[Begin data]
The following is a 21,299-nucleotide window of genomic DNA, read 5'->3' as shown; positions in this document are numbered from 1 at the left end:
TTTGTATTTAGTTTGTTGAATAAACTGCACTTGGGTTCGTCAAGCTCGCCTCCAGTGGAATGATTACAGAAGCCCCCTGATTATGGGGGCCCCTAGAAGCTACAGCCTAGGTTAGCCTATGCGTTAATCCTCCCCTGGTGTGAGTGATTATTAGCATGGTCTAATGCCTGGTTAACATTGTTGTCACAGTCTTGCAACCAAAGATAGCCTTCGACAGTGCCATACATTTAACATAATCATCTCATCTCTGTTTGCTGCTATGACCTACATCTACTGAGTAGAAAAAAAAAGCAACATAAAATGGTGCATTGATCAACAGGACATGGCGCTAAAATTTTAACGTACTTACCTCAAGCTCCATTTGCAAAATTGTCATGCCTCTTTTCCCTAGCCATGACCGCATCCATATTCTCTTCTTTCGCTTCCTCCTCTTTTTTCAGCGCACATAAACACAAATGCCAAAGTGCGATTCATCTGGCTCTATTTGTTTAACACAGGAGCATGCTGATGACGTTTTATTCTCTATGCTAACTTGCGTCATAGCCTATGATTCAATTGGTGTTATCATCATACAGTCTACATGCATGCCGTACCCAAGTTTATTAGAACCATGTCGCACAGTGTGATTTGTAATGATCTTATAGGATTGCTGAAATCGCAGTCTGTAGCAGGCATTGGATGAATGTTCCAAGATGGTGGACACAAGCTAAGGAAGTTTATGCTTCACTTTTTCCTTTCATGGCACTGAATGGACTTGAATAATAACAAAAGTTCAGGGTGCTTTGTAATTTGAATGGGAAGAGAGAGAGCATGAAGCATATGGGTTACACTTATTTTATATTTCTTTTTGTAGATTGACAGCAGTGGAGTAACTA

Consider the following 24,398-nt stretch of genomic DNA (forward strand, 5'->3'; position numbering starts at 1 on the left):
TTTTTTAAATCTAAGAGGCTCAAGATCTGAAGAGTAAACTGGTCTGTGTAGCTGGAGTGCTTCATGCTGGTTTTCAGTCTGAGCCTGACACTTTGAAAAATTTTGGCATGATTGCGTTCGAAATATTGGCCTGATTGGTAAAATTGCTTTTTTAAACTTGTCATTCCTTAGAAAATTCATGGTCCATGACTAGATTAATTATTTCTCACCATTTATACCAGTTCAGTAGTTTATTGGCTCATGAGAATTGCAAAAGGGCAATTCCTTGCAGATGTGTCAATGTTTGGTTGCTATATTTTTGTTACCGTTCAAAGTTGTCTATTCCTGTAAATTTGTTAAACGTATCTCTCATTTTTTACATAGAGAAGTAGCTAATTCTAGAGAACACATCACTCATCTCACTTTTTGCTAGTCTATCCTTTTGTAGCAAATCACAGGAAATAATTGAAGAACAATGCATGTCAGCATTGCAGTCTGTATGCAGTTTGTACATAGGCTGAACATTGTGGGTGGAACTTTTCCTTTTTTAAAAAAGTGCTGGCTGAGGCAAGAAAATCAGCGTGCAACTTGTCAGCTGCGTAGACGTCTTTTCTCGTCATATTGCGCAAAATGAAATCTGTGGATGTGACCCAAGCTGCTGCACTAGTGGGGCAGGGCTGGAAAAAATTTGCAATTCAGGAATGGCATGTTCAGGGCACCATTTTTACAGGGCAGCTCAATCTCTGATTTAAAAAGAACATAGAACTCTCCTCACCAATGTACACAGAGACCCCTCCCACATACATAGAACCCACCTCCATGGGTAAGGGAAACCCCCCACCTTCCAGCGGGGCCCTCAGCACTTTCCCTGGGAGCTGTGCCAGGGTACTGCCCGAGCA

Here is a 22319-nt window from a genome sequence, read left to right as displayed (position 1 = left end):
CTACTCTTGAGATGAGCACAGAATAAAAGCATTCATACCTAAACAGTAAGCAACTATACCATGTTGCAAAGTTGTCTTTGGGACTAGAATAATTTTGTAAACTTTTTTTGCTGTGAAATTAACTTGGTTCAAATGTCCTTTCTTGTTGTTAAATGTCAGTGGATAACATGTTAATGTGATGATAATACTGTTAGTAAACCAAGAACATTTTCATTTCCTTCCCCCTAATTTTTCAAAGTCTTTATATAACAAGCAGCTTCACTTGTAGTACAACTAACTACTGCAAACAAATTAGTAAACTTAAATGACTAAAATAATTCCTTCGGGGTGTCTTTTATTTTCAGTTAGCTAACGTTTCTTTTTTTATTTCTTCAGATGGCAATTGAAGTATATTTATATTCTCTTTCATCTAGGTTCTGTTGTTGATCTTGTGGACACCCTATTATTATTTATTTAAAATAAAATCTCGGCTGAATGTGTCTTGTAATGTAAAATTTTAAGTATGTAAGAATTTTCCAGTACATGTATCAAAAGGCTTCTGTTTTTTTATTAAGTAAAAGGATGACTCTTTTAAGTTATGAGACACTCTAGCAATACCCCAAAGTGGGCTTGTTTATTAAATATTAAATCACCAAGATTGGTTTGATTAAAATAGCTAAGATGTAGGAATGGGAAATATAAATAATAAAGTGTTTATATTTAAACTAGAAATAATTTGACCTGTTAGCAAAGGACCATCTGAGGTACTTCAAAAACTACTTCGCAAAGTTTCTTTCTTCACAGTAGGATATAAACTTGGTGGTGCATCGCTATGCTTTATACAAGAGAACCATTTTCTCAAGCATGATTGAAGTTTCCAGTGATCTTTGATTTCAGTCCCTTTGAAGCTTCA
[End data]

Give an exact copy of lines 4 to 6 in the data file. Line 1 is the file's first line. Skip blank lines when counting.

TTTTTTAAATCTAAGAGGCTCAAGATCTGAAGAGTAAACTGGTCTGTGTAGCTGGAGTGCTTCATGCTGGTTTTCAGTCTGAGCCTGACACTTTGAAAAATTTTGGCATGATTGCGTTCGAAATATTGGCCTGATTGGTAAAATTGCTTTTTTAAACTTGTCATTCCTTAGAAAATTCATGGTCCATGACTAGATTAATTATTTCTCACCATTTATACCAGTTCAGTAGTTTATTGGCTCATGAGAATTGCAAAAGGGCAATTCCTTGCAGATGTGTCAATGTTTGGTTGCTATATTTTTGTTACCGTTCAAAGTTGTCTATTCCTGTAAATTTGTTAAACGTATCTCTCATTTTTTACATAGAGAAGTAGCTAATTCTAGAGAACACATCACTCATCTCACTTTTTGCTAGTCTATCCTTTTGTAGCAAATCACAGGAAATAATTGAAGAACAATGCATGTCAGCATTGCAGTCTGTATGCAGTTTGTACATAGGCTGAACATTGTGGGTGGAACTTTTCCTTTTTTAAAAAAGTGCTGGCTGAGGCAAGAAAATCAGCGTGCAACTTGTCAGCTGCGTAGACGTCTTTTCTCGTCATATTGCGCAAAATGAAATCTGTGGATGTGACCCAAGCTGCTGCACTAGTGGGGCAGGGCTGGAAAAAATTTGCAATTCAGGAATGGCATGTTCAGGGCACCATTTTTACAGGGCAGCTCAATCTCTGATTTAAAAAGAACATAGAACTCTCCTCACCAATGTACACAGAGACCCCTCCCACATACATAGAACCCACCTCCATGGGTAAGGGAAACCCCCCACCTTCCAGCGGGGCCCTCAGCACTTTCCCTGGGAGCTGTGCCAGGGTACTGCCCGAGCA

Here is a 22319-nt window from a genome sequence, read left to right as displayed (position 1 = left end):
CTACTCTTGAGATGAGCACAGAATAAAAGCATTCATACCTAAACAGTAAGCAACTATACCATGTTGCAAAGTTGTCTTTGGGACTAGAATAATTTTGTAAACTTTTTTTGCTGTGAAATTAACTTGGTTCAAATGTCCTTTCTTGTTGTTAAATGTCAGTGGATAACATGTTAATGTGATGATAATACTGTTAGTAAACCAAGAACATTTTCATTTCCTTCCCCCTAATTTTTCAAAGTCTTTATATAACAAGCAGCTTCACTTGTAGTACAACTAACTACTGCAAACAAATTAGTAAACTTAAATGACTAAAATAATTCCTTCGGGGTGTCTTTTATTTTCAGTTAGCTAACGTTTCTTTTTTTATTTCTTCAGATGGCAATTGAAGTATATTTATATTCTCTTTCATCTAGGTTCTGTTGTTGATCTTGTGGACACCCTATTATTATTTATTTAAAATAAAATCTCGGCTGAATGTGTCTTGTAATGTAAAATTTTAAGTATGTAAGAATTTTCCAGTACATGTATCAAAAGGCTTCTGTTTTTTTATTAAGTAAAAGGATGACTCTTTTAAGTTATGAGACACTCTAGCAATACCCCAAAGTGGGCTTGTTTATTAAATATTAAATCACCAAGATTGGTTTGATTAAAATAGCTAAGATGTAGGAATGGGAAATATAAATAATAAAGTGTTTATATTTAAACTAGAAATAATTTGACCTGTTAGCAAAGGACCATCTGAGGTACTTCAAAAACTACTTCGCAAAGTTTCTTTCTTCACAGTAGGATATAAACTTGGTGGTGCATCGCTATGCTTTATACAAGAGAACCATTTTCTCAAGCATGATTGAAGTTTCCAGTGATCTTTGATTTCAGTCCCTTTGAAGCTTCA